Exclusivity and Art: A Racial Battle
Just in May 2017, a Basquiat piece was sold at $110.5 million USD, making it the most expensive art piece sold by an American artist. Although Basquiat cannot physically celebrate this success, the pride is felt in people of color. Finally, a medium that was meant to be kept from minorities is mastered by a Puerto Rican Haitian New Yorker.
What makes this such a remarkable win is that art used to be reserved for the elite — a group that would turn away Basquiat on the sole basis of the color of his skin — especially so during a time in which people of color were pursued by legal authority for their assumed graffiti practices. Kids jumping turnstiles would be handcuffed because “such shady behavior probably made them vandals”. Basquiat’s lasting legacy, along with his posthumous successes show that no matter the past, we too, can rise.
The Internet allows for information to be acquired by nearly anyone who can access wifi (or data) and has the drive to do so. The same can be said about other types of art, namely fashion and music. Fashion specifically, allows people to express themselves through their every day dress. With applications such as Instagram, along with blogs and vlogs, people are able to express themselves and use fashion in a way that no longer limits it to those who can afford expensive pieces. The stars of our time: Rihanna and Tyler the Creator, among others have made fashion more easily available to larger groups of previously excluded groups. Rihanna’s Fenty line is created for every woman as her foundations boast 21 different shades. Tyler’s partnership with Converse show that anyone can wear colorful shoes like a “flower boy” and that its okay!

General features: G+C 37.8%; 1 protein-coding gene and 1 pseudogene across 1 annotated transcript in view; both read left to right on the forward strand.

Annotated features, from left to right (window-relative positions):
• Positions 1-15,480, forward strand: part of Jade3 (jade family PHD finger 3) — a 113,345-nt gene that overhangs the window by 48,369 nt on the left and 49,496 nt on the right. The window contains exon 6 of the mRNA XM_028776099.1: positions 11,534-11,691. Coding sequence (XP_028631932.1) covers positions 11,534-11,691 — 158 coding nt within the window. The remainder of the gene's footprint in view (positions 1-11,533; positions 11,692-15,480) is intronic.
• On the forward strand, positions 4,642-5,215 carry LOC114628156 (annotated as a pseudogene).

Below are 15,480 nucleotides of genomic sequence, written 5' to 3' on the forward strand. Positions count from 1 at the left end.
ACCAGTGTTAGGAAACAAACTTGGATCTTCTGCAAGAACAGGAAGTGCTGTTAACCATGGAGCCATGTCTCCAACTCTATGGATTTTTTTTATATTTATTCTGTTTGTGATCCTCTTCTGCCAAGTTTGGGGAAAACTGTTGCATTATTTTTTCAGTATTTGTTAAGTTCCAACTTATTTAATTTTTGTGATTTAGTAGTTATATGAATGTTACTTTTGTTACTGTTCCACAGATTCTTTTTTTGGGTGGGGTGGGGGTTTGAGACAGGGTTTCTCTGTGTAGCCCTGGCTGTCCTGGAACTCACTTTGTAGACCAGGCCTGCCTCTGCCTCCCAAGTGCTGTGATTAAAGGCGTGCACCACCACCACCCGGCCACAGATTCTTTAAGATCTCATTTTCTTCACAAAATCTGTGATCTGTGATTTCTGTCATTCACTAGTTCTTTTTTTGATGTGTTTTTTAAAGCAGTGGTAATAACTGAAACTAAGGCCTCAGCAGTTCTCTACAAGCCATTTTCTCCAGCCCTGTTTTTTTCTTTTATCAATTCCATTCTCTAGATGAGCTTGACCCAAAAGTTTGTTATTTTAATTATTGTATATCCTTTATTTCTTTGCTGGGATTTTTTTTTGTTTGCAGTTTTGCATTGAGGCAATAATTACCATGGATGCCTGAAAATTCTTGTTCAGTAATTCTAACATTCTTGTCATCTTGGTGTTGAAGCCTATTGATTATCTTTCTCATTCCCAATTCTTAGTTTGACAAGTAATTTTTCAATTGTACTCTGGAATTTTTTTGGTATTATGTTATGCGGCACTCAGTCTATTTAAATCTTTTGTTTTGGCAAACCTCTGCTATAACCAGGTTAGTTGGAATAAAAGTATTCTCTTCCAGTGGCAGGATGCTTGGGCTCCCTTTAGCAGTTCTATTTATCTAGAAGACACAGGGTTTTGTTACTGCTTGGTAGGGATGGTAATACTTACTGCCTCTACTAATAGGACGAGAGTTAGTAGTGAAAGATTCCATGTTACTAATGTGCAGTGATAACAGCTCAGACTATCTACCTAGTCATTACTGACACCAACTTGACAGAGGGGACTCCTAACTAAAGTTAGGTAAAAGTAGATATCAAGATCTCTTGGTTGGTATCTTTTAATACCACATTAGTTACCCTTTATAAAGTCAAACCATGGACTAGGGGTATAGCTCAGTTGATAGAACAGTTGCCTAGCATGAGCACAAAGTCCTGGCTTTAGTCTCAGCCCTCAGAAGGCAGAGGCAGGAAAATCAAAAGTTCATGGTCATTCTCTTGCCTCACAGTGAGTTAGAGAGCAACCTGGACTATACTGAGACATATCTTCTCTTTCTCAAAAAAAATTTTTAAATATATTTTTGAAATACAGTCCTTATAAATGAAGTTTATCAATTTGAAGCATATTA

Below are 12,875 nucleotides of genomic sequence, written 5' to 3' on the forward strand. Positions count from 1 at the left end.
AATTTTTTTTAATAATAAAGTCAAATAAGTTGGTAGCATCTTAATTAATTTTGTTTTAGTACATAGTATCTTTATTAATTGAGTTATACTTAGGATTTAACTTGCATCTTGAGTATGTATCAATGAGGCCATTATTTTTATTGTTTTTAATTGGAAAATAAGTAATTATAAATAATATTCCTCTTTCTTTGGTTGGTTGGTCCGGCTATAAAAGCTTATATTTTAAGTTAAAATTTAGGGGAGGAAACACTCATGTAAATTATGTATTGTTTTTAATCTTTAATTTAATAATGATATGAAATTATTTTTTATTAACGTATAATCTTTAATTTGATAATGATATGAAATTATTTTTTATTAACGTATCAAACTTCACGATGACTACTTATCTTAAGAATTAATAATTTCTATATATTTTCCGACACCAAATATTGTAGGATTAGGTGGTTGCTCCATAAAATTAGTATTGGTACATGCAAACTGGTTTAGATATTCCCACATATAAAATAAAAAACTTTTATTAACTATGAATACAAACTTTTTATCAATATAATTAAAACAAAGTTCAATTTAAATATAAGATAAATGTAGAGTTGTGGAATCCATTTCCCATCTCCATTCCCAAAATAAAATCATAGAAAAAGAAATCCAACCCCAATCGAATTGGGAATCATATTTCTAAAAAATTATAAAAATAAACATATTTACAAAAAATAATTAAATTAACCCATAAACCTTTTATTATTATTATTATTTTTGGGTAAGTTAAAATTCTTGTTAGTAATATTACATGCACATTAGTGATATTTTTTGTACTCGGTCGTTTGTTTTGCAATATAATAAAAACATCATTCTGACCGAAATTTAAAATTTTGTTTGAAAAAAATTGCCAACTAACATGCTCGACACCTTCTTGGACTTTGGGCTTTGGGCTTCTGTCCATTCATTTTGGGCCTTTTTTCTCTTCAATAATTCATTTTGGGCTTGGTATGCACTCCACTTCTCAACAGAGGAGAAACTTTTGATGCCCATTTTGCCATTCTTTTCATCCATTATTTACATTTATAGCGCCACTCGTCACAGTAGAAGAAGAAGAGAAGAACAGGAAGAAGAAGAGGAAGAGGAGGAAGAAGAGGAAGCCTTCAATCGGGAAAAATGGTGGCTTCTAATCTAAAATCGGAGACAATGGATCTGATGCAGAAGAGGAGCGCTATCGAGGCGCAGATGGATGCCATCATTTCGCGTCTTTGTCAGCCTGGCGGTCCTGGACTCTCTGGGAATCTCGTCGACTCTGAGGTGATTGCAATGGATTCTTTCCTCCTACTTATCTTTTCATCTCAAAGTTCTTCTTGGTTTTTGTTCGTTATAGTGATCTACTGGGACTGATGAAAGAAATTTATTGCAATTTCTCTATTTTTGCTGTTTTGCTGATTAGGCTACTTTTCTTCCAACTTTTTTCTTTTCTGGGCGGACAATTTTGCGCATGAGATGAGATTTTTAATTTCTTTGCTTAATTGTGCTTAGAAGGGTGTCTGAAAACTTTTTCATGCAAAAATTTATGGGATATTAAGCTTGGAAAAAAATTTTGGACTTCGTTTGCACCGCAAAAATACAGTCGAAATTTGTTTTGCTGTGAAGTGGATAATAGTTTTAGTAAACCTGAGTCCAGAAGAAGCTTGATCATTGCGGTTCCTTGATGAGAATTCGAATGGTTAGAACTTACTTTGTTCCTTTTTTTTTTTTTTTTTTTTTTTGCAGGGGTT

Artists (especially poc) in the fashion world want to market to groups who have often times been overlooked in a way that allows those same groups to present themselves with the agency they might have lacked due to their being ignored in the eyes of capitalism. For some of these artists, its no longer about the money, but instead, empowering those who didn’t have the option to feel empowered. Doing such a thing requires some degree of affordability in the items that are to be purchased by groups like poc because the American system as we know it has set us back dramatically both socially and economically. Lets keep in mind that Civil Rights movement wasn’t all that long ago.
But what happens when art is created with the intention of being once again exclusive?
Louis Vuitton recently released a line of purses which are simply art masters’ paintings transposed onto bags with their last names attached in gold. The Masters collection features artists such as Da Vinci, Turner, Manet, Monet, and Van Gogh, among others. Their starting prices for purses? $1700. While these bags are meant to have a practical purpose, one might call them impractical for the every day handbag wearer. That being said, who is the type of person purchasing this bag?
Could it be the young woman who majored in fine arts in college? Or perhaps someone who taught a course on the pieces, or an elderly person who keeps the memories of those paintings near and dear to them. As one can probably tell, this is not a bag for everyone, if so who is it for? What is indexed by someone who wears a piece of art that is meant to serve a practical purpose?
It seems as though these bags are simply a reminder that history repeats itself. There is almost a charm people seem to find in things that are exclusive — perhaps it is the nostalgia. The remembrance of what things were like before “they” came into the picture. It became much too easy to access the masters on the Internet, so it was up to a luxury brand to create art that one can wear exclusively after paying a hefty price. While the only difference in art is the medium, one might also say the difference too, lies in the audience to whom that medium is meant to appeal. I would’ve never known about this collection had I not flipped through a luxury retail store catalog.
Even when we think we’ve solved the problems of availability and affordability in this country, we only tackled it at its very beginnings. Exclusivity will continue to be an issue until all parties are accepting of breaking down boundaries created by history.